Paywalls for news content will only increase. Some newspapers will go full-on paywall with very little free content, others will take a more measured approach. Our experience based on client interactions and research indicates that there is no one solution for all newspapers and in fact, will, and should, vary by market. Here’s some lessons learned and thoughts.
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Table Stakes News: For more global and major stories that come out of AP, CP, AFP etc., these are available across almost every single newspaper from more local to regional. They’re table stakes and readers can get them from a multitude of sites. They should never be behind a paywall.
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The Art of the Content: This is where the rubber hits the road. If you’re going to build a paywall, you want the content in there to be absolutely brilliant and invaluable. This is where you invest in journalism. Analysis, opinions, depth. It’s where you really apply data journalism the most. The Globe and Mail and the Washington Post do this brilliantly.
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How Many Free Articles?: Three? Four? More or less? The answer is, it depends. This is where newspapers need to really experiment. It will take some trial and error. Research by INMA and Nieman Labs among others, doesn’t show any particular guaranteed formula. It will depend on several factors; age and brand equity in your market, depth of content, publishing schedule and advertiser relationships as well as price. The key is to experiment.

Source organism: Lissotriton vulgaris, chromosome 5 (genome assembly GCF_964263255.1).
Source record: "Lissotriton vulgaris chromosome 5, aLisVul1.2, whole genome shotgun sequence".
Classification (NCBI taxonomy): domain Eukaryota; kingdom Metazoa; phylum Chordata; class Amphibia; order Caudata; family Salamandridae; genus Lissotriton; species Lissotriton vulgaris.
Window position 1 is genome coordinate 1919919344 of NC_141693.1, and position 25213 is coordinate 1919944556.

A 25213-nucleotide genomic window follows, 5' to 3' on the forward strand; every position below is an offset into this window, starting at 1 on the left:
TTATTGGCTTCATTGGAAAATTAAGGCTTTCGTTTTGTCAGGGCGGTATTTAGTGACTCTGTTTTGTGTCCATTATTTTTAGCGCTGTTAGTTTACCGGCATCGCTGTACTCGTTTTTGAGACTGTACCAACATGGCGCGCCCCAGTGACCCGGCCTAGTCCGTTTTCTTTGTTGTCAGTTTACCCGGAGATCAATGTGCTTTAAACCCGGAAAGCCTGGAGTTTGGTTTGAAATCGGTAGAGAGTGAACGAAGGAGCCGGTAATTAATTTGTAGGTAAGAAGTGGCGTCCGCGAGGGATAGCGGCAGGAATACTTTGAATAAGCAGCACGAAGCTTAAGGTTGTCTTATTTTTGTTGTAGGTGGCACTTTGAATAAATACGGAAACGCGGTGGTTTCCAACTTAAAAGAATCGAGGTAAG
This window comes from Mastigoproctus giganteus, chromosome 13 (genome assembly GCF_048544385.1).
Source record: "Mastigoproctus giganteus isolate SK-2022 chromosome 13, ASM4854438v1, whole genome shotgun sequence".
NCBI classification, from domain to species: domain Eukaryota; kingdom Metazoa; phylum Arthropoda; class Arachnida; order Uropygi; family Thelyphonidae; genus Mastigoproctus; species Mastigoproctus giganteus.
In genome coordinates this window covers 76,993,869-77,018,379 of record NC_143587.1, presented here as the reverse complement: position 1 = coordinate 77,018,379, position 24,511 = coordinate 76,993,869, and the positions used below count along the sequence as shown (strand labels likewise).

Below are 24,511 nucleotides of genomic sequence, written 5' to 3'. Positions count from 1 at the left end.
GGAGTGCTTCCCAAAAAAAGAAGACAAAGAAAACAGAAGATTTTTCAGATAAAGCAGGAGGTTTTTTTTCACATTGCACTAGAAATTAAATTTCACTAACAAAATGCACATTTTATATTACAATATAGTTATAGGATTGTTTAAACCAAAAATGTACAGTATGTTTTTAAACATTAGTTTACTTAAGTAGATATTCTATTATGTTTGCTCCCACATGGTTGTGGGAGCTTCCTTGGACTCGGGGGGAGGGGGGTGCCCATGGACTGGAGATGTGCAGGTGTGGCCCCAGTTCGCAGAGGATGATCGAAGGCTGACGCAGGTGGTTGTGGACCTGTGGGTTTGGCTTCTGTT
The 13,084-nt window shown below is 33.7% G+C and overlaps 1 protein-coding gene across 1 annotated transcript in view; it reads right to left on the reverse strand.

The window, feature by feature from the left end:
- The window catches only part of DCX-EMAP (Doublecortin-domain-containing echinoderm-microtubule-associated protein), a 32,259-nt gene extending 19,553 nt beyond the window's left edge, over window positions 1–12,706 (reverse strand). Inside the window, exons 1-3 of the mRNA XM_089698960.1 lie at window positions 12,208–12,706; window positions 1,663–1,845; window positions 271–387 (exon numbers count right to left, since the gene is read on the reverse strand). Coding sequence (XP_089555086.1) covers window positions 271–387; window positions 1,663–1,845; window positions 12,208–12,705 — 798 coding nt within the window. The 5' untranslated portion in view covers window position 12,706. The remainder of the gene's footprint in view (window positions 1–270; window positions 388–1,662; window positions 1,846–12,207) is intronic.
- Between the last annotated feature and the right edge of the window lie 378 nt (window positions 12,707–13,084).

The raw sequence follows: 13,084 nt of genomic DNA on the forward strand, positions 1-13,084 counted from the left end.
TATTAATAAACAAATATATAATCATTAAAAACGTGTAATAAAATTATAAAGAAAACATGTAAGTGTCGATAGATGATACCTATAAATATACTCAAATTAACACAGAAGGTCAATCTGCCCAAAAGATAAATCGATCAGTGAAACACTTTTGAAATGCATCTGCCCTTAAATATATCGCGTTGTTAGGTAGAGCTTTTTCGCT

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The Right Price: Done wrongly and too quickly, consumers may see this is a desperate attempt to extract more money when they don’t perceive value. You’ll again need to experiment and do some market research ahead of time. Make sure your market thinks there’s brand value. Develop different offerings that mix terms of subscriptions along with digital only and a mix of digital and print.
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Know Thine Market: Most newspapers understand their advertisers far better than their readers. They also know their market at a macro level, not so much the micro level and this is important. Reach out to your readers, we’ve found time and again that a newspapers market is more than willing to express an opinion of their paper.
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Paywalls Can Help With Fake News: to spread, fake news needs to be free and it needs to be fantastical and improbable. Fake news can’t survive behind a paywall and increasingly, though the evidence is anecdotal now, consumers are beginning to view free as suspect and paid as real.
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Paywalls need to be in the business model today, it’s hard tp avoid unless you have a model that is like The Guardian in the UK or La Presse in Montreal that looks for donations.
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The two most important considerations in deciding on a paywall is to really know your readers and the content they want and to be open to experimenting. If you get it right the first time, you’ve worked a miracle. Paywall strategies will vary by market.
What’s been your experience?

About the Author Giles Crouch

Giles is managing partner of Ekspansiv, a global digital business advisory firm to news media companies . A polymath with over 20 years experience in the digital world, Giles brings together marketing communications, digital anthropology and digital behavioural economics for client projects. He has extensive experience with news media and publishing. Giles is also regularly interviewed by media regarding technology and industry trends. He has completed over 300 digital research projects for clients around the world. Giles co-founded the Ice Awards, an advertising creative awards program in 2001. His clients have included, newspaper, magazine and book publishers as well as pure-play digital media companies. He occasionally works as interim CIO or CDO and senior marketing guidance.

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